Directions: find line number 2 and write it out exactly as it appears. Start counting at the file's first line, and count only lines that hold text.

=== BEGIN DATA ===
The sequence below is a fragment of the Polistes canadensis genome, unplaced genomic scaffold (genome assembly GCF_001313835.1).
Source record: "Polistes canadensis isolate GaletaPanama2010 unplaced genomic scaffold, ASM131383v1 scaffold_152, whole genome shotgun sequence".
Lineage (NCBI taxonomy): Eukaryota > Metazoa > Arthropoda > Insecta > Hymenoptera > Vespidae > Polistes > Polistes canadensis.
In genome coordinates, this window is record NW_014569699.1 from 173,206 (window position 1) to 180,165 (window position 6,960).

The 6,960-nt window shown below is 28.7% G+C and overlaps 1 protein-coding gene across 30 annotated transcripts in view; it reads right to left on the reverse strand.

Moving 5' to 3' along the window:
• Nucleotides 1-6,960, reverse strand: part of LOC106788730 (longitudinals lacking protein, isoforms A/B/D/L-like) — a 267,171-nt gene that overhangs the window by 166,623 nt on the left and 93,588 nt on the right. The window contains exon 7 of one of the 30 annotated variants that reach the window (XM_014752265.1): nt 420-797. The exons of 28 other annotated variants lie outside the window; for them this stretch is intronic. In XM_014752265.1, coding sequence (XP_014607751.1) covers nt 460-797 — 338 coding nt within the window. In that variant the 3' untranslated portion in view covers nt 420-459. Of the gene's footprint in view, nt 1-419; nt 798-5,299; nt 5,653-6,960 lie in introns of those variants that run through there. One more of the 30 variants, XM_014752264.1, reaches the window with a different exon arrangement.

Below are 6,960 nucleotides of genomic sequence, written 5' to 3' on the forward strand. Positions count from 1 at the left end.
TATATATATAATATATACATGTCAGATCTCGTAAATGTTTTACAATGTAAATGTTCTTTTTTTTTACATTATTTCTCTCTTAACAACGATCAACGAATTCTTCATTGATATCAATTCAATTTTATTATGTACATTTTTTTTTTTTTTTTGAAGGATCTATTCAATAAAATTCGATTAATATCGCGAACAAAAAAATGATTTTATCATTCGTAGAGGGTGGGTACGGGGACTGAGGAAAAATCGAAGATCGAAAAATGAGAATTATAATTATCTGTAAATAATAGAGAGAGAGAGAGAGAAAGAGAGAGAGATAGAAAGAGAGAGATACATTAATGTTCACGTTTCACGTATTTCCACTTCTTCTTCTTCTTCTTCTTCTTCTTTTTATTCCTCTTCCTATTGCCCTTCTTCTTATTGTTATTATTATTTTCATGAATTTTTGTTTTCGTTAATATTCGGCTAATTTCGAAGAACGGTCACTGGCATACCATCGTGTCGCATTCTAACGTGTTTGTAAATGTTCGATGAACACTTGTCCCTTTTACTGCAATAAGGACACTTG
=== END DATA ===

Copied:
Source record: "Polistes canadensis isolate GaletaPanama2010 unplaced genomic scaffold, ASM131383v1 scaffold_152, whole genome shotgun sequence".